Forex Course

20. Brief History and Introduction to The Forex Brokers

Brief History

The economy of all the nations after the end of World War II was at stake. Not a single country saw a growth in its economy during this period. So, there had to be someone to fix this all up. Hence, the major Western banks stepped in to strengthen and stabilize the economy on a global scale. They established the well-known Bretton Woods System, which got Gold into focus, as it got paired with/against the US dollar and other currencies. This system did bring the economy to balance to some extent but slowly started becoming inefficient and outdated as the major countries began to expand at a good rate.

With this under consideration, the system was abolished and was replaced by a much efficient system for the valuation of currencies. Precisely, this system was called the free-floating type system, where currency exchange rates were determined by supply and demand factors. During the final decade of the 20th century, the internet came into existence. This brought drastic changes in the way how trading in the markets works. With the facility of internet, the banks came up with their own trading platforms, and these platforms enabled traders to keep a watch on the live quotes of the currencies and also provided smooth and swift execution of trades.


Taking this forward, as the market began to grow substantially, the so-called ‘retail brokers’ made their entry to the market. With these brokerages, traders with small capital could also participate in the market. Moreover, retail brokers even offered great leverage for trading, which attracted more traders to take part in the market.

Retail Forex Brokers

Retail forex brokers are intermediaries who facilitate transactions between buyers and sellers. Based on how clients’ are fulfilled, brokers are of two types, namely, Market Makers and Electronic Communication Networks.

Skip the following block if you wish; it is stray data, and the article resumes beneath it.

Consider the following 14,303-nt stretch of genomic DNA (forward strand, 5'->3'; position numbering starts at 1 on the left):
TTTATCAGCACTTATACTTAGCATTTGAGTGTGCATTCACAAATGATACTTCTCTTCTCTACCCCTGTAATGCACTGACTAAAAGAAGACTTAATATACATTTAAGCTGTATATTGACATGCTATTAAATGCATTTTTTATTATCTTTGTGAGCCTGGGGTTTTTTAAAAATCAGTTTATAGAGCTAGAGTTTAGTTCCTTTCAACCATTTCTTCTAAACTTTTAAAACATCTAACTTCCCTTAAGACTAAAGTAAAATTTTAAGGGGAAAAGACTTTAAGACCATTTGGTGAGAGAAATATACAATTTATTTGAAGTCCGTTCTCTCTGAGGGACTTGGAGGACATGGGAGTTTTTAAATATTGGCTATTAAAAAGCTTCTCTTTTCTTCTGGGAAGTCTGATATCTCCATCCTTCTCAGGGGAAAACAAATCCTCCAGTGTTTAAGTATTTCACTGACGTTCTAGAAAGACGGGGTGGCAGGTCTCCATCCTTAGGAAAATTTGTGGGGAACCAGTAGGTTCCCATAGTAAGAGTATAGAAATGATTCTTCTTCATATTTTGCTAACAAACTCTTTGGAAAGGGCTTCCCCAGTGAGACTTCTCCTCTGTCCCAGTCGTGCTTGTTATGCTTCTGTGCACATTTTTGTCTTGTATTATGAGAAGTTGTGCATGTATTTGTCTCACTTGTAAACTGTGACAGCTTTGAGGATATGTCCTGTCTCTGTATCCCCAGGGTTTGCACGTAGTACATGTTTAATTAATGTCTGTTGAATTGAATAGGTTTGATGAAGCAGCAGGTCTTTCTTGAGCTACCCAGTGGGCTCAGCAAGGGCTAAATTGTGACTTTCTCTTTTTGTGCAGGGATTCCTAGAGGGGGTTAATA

Market Makers

As the name pretty much suggests, these brokers ‘make’ the market. A market maker acts as a bookie who takes the opposite side of its customers’ trades. So, basically, the trades here are between a retail trader and the broker. Since the broker takes the opposite position of his customers, he is actually trading against them. In layman terms, market makers need losers to profit from. Trading with this kind of brokers, customers don’t really reach the real market, as they’re placing bets on the quotes provided by the broker.

Electronic Communication Network

Trading with an ECN broker is different from that of market makers. Here, the interest of the customer is aligned with that of the broker. An ECN broker passes on its customers’ orders through to liquidity providers or the interbank market. So, unlike the case of market makers, their trades are actually matched with the real market. And as far as revenue of these brokers is concerned, they always make a profit from the spreads (bid/ask price) or trading fees. Since they connect the clients to deal with the interbank market, they form the network where communication takes place electronically.

That’s about the introduction to Forex brokers. Take the below quiz to know if you have understood the lesson correctly. [wp_quiz id=”48281″]


By Reddy Shyam Shankar

I am a professional Price Action retail trader and Speculator with expertise in Risk Management, Trade Management, and Hedging.

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